These are the greatest and most momentous words that were ever spoken upon earth, since the beginning of the world. Who does not find in them a cry of victory? It is a shout of triumph, which announces to the kingdom of darkness its complete overthrow and to the kingdom of heaven upon earth its eternal establishment. How wonderful! At the very moment when, for the Hero of Judah, all seems lost, his words declare that all is won and accomplished! Our Lord's exclamation is like the sound of a heavenly jubilee-trumpet, and announces to the race of Adam, which was under the curse, the commencement of a free and sabbatic year, which will ever more extensively display its blessing, but never come to an end. Listen, and it will appear to you as if in the words, "It is finished!" you heard fetters burst, and prison-walls fall down. At these words, barriers as high as heaven are overthrown, and gates which had been closed for thousands of years, again move on their hinges. But what was it that was finished at the moment when that cry was uttered? The evangelist introduces his narrative with the words, "After this, Jesus knowing that all things were accomplished." Only think--"All things!" What more can we want? But wherein did they consist? We hasten to lift the veil, and view in detail what was realized and brought about, and may the full peace be imparted to us which the words, "It is finished!" announce to the world!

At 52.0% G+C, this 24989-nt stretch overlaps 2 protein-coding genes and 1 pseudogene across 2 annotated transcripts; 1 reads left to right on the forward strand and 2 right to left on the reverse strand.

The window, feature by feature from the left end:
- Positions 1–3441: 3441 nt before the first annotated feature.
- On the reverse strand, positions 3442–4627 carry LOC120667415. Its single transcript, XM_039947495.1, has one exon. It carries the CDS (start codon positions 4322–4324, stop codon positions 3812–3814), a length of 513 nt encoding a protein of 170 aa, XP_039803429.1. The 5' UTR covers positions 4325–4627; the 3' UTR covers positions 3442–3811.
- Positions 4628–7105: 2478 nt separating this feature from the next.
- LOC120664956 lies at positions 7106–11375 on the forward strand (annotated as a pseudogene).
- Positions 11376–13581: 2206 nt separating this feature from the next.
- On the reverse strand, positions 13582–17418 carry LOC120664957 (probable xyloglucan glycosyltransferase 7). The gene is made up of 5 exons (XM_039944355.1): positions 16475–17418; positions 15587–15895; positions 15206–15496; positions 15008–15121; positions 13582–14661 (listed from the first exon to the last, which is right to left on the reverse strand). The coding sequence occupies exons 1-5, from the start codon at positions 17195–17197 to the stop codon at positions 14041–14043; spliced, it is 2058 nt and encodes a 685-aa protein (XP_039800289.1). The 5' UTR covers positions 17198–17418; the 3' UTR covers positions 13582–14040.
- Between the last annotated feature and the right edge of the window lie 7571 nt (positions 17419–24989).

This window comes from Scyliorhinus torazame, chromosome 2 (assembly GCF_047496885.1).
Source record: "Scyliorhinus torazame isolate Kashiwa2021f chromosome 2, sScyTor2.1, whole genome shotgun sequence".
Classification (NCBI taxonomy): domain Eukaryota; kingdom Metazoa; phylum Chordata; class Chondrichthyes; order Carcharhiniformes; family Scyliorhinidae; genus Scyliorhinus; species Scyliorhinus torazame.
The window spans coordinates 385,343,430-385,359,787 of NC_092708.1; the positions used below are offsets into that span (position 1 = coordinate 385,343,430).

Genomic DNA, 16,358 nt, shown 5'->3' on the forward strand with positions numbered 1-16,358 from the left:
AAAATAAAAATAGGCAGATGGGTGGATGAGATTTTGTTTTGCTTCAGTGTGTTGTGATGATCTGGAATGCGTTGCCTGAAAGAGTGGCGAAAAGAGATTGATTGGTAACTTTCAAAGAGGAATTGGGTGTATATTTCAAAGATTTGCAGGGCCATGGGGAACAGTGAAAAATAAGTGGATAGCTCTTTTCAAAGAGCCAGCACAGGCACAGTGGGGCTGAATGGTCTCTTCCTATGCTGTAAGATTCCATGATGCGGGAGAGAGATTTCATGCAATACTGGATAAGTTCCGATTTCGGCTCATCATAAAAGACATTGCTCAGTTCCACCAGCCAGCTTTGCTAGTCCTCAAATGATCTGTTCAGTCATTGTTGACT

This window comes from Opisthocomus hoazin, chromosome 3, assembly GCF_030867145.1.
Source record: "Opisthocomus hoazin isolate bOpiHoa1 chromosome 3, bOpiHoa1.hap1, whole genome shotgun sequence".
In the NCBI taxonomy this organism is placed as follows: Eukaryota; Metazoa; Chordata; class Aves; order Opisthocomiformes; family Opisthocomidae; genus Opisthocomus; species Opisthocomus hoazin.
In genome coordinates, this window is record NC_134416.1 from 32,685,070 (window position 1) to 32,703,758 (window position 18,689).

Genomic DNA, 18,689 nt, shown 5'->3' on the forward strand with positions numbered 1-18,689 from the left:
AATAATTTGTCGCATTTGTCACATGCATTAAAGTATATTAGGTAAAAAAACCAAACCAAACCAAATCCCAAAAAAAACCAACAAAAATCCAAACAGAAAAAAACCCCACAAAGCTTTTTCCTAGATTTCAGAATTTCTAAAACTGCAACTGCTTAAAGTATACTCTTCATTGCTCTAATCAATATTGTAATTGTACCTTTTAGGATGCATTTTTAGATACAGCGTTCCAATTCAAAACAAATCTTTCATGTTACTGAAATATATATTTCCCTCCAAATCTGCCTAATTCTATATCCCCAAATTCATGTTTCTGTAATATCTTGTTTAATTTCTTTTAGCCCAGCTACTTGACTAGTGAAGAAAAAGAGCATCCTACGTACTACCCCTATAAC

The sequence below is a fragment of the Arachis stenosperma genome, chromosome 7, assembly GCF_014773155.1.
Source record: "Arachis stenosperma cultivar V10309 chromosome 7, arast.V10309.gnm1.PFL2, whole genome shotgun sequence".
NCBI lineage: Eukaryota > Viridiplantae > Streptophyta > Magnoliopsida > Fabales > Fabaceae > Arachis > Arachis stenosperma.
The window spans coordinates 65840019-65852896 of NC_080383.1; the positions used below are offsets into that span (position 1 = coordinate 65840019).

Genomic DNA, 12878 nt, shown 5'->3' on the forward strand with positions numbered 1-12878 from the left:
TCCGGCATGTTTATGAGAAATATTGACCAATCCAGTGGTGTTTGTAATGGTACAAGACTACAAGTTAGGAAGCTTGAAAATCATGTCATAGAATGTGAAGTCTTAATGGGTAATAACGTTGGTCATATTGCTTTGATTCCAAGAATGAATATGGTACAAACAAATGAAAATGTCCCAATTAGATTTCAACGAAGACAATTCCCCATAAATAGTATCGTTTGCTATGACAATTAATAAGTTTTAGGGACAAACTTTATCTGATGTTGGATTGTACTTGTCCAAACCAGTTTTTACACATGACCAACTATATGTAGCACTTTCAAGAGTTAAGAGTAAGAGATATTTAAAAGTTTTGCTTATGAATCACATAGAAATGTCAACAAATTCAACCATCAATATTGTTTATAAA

"Jesus cried with a loud voice, It is finished!" It would seem as if he had wished to drink only to make this victorious cry sound forth with full force, like the voice of a herald or the sound of a trumpet. The Lord has now reached the termination of his labors. He has performed the stupendous task which he undertook in the council of peace, before the world was, when he said, "I delight to do your will, O my God!" Death, to which he is on the point of submitting, formed the summit, but also the concluding act of his mediatorial work. Only take into your hands the divine program of his vicarious earthly course, as compiled in types and prophecies in the archives of the Old Testament, and be convinced how it has been most minutely carried out. The mysterious delineation of the Messiah, as it passes before us in increasing brightness and completeness, in the writings of Moses and the prophets, is fully realized in its smallest and minutest traits in the person of Jesus. If you ask for the wondrous infant of Bethlehem described by Micah, "whose goings forth have been of old, from everlasting;" or for "the Child born, and the Son given, with the government upon his shoulder," whom Isaiah brings before us; or for the meek and lowly King mentioned by Zechariah, who makes his entrance into Jerusalem on the foal of an donkey--it meets you bodily in Jesus Christ. Do you seek for the seed of the woman, who, with his wounded heel, bruises the serpent's head; or the second Aaron, who should actually bring about a reconciliation between God and a sinful world--look up to the cross, and there you will see all combined in One.